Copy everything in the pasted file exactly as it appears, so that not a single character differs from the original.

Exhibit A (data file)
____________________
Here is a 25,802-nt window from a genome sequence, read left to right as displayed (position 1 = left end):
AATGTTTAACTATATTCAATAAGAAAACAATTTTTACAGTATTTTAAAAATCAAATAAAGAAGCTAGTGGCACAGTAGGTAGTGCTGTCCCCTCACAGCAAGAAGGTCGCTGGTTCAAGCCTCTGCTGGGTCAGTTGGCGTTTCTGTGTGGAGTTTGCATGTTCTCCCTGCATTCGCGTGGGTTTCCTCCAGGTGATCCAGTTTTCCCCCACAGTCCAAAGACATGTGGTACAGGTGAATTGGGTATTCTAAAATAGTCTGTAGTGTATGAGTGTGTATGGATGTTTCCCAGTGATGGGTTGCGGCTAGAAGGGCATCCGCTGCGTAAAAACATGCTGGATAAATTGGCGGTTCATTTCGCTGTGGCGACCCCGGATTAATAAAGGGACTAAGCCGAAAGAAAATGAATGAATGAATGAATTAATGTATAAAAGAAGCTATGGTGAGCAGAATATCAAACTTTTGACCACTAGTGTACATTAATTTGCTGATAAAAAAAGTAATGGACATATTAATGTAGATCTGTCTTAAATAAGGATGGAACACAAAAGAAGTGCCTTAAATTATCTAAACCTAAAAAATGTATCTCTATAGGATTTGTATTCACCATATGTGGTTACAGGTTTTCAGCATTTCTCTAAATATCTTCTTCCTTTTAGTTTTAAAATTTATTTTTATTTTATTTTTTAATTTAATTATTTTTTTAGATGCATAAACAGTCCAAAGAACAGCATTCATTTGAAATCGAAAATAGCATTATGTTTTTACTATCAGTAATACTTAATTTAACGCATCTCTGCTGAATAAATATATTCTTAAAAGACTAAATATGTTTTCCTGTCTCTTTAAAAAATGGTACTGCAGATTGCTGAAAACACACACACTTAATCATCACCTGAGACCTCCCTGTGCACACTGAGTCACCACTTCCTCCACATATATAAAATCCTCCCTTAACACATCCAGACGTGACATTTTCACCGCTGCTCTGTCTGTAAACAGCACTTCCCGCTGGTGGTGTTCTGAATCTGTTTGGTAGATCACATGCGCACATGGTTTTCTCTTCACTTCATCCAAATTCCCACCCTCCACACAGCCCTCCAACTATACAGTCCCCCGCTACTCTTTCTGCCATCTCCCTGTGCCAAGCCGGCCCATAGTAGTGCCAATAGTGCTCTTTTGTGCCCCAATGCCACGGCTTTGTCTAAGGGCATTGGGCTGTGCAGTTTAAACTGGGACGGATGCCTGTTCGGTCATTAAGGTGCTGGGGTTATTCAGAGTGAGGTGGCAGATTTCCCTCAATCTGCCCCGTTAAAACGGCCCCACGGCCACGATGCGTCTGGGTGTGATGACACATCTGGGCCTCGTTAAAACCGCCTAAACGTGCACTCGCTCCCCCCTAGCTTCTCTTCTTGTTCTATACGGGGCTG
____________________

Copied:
Here is a 25,802-nt window from a genome sequence, read left to right as displayed (position 1 = left end):
AATGTTTAACTATATTCAATAAGAAAACAATTTTTACAGTATTTTAAAAATCAAATAAAGAAGCTAGTGGCACAGTAGGTAGTGCTGTCCCCTCACAGCAAGAAGGTCGCTGGTTCAAGCCTCTGCTGGGTCAGTTGGCGTTTCTGTGTGGAGTTTGCATGTTCTCCCTGCATTCGCGTGGGTTTCCTCCAGGTGATCCAGTTTTCCCCCACAGTCCAAAGACATGTGGTACAGGTGAATTGGGTATTCTAAAATAGTCTGTAGTGTATGAGTGTGTATGGATGTTTCCCAGTGATGGGTTGCGGCTAGAAGGGCATCCGCTGCGTAAAAACATGCTGGATAAATTGGCGGTTCATTTCGCTGTGGCGACCCCGGATTAATAAAGGGACTAAGCCGAAAGAAAATGAATGAATGAATGAATTAATGTATAAAAGAAGCTATGGTGAGCAGAATATCAAACTTTTGACCACTAGTGTACATTAATTTGCTGATAAAAAAAGTAATGGACATATTAATGTAGATCTGTCTTAAATAAGGATGGAACACAAAAGAAGTGCCTTAAATTATCTAAACCTAAAAAATGTATCTCTATAGGATTTGTATTCACCATATGTGGTTACAGGTTTTCAGCATTTCTCTAAATATCTTCTTCCTTTTAGTTTTAAAATTTATTTTTATTTTATTTTTTAATTTAATTATTTTTTTAGATGCATAAACAGTCCAAAGAACAGCATTCATTTGAAATCGAAAATAGCATTATGTTTTTACTATCAGTAATACTTAATTTAACGCATCTCTGCTGAATAAATATATTCTTAAAAGACTAAATATGTTTTCCTGTCTCTTTAAAAAATGGTACTGCAGATTGCTGAAAACACACACACTTAATCATCACCTGAGACCTCCCTGTGCACACTGAGTCACCACTTCCTCCACATATATAAAATCCTCCCTTAACACATCCAGACGTGACATTTTCACCGCTGCTCTGTCTGTAAACAGCACTTCCCGCTGGTGGTGTTCTGAATCTGTTTGGTAGATCACATGCGCACATGGTTTTCTCTTCACTTCATCCAAATTCCCACCCTCCACACAGCCCTCCAACTATACAGTCCCCCGCTACTCTTTCTGCCATCTCCCTGTGCCAAGCCGGCCCATAGTAGTGCCAATAGTGCTCTTTTGTGCCCCAATGCCACGGCTTTGTCTAAGGGCATTGGGCTGTGCAGTTTAAACTGGGACGGATGCCTGTTCGGTCATTAAGGTGCTGGGGTTATTCAGAGTGAGGTGGCAGATTTCCCTCAATCTGCCCCGTTAAAACGGCCCCACGGCCACGATGCGTCTGGGTGTGATGACACATCTGGGCCTCGTTAAAACCGCCTAAACGTGCACTCGCTCCCCCCTAGCTTCTCTTCTTGTTCTATACGGGGCTG